For the Rasch analysis of each subscale, the likelihood ratio tests were significant indicating that it was more appropriate to use the Partial Credit version of the Rasch model.
Initial analysis of the seven item depression scale revealed poor model fit (p < .001) (see Table 2 – Analysis 1). No serious misfit was observed for persons, but the mean fit residual value for items (2.6) suggested the presence of misfitting items. No disordered thresholds were observed, providing support for the response format. Individual item fit scores revealed two items with significant chi-square probability values (items 5 and 10), while item five also had a very high positive fit residual value (4.76) suggesting misfit. Deleting item five (I found it difficult to work up the initiative to do things) improved model fit (p = .03) (Table 2 – Analysis 2), with no misfitting items (Table 3). The PSI value of .89 indicated good person reliability. No evidence of differential item functioning was observed for age, education or scale administration method. Differential item functioning by gender was evident for items 13 and 16. At equivalent levels of depression, female respondents endorsed item 13 at a higher level than male respondents. Conversely, at equivalent levels of depression male respondents endorsed item 16 at a higher level compared to female respondents. No further action was taken as the level of DIF was relatively minor and likely to cancel out at the subscale level. There was no evidence of multidimensionality with a series of independent t-tests, comparing person estimates from subtests identified using PCA of the residuals, indicating only 1.45% statistically significant tests. With a mean depression location of -2.34 (SD 1.79) the scale is off-target for this sample as the majority are showing little or no depressive symptoms, with 35% at the floor of the scale.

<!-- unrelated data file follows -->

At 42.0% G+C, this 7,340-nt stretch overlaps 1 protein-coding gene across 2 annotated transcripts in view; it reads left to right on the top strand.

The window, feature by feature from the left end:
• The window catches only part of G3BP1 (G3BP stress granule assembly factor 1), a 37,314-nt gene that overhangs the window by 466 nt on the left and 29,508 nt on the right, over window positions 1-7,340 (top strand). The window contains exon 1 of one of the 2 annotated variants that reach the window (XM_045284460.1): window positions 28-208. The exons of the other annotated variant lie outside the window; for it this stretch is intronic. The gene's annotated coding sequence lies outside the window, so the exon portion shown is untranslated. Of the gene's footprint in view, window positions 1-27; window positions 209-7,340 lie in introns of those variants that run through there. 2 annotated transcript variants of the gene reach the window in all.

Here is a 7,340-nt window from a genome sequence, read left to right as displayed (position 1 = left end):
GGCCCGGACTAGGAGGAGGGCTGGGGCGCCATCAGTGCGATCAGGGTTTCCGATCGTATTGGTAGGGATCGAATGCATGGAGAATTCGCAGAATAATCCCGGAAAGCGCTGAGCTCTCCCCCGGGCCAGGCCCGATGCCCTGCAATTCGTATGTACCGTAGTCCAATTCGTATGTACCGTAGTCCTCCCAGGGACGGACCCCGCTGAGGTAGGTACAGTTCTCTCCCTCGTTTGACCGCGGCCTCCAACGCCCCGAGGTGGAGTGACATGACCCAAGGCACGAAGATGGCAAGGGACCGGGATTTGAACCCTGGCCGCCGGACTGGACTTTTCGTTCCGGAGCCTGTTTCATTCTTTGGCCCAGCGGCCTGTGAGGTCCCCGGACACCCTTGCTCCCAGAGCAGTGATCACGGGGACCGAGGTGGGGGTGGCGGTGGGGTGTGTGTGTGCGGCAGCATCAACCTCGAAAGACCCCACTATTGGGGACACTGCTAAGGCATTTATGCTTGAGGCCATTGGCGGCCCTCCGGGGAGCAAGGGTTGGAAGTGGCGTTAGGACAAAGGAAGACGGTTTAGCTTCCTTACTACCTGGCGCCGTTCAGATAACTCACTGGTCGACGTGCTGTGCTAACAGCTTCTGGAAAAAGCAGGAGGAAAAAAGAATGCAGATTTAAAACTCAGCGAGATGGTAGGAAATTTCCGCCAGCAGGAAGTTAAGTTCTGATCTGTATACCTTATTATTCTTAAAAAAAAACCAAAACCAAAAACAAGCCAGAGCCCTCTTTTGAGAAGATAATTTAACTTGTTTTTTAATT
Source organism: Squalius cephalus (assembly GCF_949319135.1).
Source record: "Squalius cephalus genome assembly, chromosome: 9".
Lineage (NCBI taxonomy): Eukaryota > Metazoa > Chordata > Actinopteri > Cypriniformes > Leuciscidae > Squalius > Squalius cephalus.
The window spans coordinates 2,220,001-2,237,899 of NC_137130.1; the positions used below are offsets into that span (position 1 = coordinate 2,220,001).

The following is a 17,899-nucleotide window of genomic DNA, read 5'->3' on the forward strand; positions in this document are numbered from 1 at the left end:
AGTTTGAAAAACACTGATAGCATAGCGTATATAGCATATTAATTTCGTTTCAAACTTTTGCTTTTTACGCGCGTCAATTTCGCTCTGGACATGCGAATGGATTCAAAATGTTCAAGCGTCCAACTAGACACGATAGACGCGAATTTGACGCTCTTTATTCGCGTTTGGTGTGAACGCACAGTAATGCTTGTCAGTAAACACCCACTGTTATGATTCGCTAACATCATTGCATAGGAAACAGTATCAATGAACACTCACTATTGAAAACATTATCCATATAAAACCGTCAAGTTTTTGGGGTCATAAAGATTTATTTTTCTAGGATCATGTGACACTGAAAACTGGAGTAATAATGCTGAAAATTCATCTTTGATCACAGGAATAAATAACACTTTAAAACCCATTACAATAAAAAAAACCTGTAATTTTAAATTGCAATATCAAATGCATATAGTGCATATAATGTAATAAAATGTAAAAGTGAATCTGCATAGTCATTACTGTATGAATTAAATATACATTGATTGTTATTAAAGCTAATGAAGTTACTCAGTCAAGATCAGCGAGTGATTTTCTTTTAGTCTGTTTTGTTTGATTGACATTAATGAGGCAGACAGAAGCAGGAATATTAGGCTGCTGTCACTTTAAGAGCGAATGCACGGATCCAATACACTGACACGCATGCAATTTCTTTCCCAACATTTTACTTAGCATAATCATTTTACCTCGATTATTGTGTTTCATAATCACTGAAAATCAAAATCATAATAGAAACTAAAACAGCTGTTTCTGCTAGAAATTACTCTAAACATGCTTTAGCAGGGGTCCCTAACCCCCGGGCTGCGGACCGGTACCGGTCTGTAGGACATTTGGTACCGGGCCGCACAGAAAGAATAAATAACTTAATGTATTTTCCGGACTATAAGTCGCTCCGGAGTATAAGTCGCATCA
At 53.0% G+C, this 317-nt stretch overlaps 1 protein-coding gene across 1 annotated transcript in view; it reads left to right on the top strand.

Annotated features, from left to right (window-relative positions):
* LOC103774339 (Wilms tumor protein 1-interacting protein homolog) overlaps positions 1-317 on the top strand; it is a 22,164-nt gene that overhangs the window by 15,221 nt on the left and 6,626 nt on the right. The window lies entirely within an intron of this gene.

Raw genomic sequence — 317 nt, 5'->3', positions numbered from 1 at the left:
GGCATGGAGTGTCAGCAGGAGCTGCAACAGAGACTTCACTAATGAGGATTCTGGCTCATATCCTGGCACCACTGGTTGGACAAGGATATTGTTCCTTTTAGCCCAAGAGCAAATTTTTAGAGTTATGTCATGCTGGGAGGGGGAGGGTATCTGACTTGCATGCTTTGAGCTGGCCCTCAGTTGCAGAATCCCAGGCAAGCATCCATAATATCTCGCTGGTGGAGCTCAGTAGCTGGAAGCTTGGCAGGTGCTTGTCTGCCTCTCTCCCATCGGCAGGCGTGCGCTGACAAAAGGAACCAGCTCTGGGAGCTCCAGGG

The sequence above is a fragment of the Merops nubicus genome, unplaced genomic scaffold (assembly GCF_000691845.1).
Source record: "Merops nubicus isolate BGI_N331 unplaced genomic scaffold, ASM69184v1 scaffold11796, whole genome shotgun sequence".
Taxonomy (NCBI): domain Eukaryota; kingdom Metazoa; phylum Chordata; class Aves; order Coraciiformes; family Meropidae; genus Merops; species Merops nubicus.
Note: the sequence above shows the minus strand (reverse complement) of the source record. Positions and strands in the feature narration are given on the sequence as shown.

Rasch analysis of the anxiety scale revealed poor model fit (Table 2 – Analysis 3). Items four (I experienced breathing difficulty) and seven (I experienced trembling e.g. in the hands) displayed disordered thresholds however rescoring of these items did not improve model fit so original scoring was retained. Three items (items 2, 15 and 20) had significant chi-square probability values and item 15 (I felt I was close to panic) had an extreme negative fit residual value (-2.57). The deletion of item 2 (I was aware of dryness of my mouth) resulted in an improved overall model fit (p = .02) and item fit residuals (Table 2 – Analysis 4), with no misfitting items (Table 3). There was no evidence of differential item functioning for the demographic variables (age, gender and education) or the scale administration method. The final PSI was 0.77, suggesting sufficient person separation reliability for group use only. Independent t-tests, comparing person estimates from subtests identified using PCA of the residuals, resulted in only 2.77% statistically significant tests, supporting the unidimensionality of the scale. In this sample the scale was off-target with a mean location on the latent trait of anxiety of -1.78 (SD 1.01), and with 40% displaying no symptoms of anxiety.